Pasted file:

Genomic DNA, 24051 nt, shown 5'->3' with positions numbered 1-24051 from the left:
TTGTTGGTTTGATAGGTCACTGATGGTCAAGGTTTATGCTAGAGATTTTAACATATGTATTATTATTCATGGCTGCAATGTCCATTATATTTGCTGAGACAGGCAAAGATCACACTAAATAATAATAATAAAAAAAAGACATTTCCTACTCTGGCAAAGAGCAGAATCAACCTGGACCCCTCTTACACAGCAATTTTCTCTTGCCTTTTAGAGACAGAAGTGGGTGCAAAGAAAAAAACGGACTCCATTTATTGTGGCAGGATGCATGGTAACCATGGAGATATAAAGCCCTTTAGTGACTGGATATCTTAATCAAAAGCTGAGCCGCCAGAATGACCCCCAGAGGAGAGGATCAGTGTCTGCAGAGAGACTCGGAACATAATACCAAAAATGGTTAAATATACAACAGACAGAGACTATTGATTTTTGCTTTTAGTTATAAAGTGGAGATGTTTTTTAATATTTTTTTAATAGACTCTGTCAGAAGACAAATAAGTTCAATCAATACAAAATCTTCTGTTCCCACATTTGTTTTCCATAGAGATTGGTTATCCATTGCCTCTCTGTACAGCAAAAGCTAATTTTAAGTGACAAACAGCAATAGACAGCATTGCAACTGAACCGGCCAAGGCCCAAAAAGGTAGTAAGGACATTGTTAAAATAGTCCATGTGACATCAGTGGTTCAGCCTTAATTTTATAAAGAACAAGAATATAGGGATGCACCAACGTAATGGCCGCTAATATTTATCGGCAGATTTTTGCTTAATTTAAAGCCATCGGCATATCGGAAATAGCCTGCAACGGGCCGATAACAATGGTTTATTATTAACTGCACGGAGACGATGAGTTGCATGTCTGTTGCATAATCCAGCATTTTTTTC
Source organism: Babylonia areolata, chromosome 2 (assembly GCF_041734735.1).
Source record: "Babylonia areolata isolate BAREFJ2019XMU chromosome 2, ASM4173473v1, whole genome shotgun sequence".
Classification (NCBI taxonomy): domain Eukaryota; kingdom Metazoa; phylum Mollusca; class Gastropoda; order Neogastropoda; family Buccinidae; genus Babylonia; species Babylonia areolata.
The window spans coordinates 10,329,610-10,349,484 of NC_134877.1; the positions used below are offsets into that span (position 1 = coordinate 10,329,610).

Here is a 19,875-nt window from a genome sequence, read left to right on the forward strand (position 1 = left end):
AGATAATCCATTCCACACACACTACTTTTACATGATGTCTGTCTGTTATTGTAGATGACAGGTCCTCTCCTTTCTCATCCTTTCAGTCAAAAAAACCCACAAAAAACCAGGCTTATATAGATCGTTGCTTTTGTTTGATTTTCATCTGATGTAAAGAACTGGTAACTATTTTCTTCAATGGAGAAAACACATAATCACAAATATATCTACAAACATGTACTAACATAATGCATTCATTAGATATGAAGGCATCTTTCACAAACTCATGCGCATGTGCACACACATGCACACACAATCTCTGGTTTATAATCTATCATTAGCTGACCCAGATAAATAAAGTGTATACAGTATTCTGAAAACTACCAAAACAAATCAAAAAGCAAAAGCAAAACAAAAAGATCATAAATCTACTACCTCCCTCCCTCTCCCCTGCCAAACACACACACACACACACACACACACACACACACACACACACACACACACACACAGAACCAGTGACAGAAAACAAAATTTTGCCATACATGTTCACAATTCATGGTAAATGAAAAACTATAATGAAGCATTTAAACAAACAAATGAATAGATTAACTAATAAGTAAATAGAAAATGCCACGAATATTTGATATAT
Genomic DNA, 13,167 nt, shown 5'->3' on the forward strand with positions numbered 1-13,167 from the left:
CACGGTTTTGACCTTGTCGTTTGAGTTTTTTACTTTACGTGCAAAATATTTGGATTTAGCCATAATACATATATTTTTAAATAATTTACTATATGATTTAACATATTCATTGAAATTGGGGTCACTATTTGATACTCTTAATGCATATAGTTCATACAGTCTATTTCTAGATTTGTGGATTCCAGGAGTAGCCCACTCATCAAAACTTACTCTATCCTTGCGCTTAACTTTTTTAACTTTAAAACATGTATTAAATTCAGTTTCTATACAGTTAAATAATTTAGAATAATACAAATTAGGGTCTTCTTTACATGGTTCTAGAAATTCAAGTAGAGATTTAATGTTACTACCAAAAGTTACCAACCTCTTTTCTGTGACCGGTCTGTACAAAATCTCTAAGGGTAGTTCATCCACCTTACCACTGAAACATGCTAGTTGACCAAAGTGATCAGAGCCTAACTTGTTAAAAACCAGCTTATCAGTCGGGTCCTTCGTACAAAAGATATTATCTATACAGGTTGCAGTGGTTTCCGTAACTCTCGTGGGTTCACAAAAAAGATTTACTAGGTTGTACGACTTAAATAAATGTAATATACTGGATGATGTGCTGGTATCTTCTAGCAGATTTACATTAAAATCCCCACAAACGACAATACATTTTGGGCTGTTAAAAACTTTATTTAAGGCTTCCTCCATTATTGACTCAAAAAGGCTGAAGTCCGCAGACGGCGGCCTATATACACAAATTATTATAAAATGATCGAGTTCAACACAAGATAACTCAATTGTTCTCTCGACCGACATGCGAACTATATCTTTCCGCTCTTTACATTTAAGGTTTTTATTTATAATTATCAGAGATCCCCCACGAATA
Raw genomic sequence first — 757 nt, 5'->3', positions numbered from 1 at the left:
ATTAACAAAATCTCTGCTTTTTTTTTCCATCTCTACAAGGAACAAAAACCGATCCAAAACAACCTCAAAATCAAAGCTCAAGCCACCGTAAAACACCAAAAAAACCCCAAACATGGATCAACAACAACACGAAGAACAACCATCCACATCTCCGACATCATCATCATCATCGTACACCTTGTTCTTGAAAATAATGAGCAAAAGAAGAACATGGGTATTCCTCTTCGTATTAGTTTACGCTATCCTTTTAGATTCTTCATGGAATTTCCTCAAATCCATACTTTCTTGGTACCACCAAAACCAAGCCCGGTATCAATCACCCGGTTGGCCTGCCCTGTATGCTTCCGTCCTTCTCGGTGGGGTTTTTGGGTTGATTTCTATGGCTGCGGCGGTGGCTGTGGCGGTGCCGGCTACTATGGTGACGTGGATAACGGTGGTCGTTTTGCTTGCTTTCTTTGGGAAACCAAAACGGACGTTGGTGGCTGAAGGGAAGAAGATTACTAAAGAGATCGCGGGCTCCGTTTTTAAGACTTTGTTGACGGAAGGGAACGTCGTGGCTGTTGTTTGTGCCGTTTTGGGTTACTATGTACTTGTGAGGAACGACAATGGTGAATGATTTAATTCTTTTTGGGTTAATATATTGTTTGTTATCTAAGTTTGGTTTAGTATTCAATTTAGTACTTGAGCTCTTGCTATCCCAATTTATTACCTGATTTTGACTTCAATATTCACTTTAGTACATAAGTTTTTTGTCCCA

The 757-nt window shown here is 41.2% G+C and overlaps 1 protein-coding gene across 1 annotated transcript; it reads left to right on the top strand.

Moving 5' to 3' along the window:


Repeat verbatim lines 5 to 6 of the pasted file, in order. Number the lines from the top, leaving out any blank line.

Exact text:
Classification (NCBI taxonomy): domain Eukaryota; kingdom Metazoa; phylum Mollusca; class Gastropoda; order Neogastropoda; family Buccinidae; genus Babylonia; species Babylonia areolata.
The window spans coordinates 10,329,610-10,349,484 of NC_134877.1; the positions used below are offsets into that span (position 1 = coordinate 10,329,610).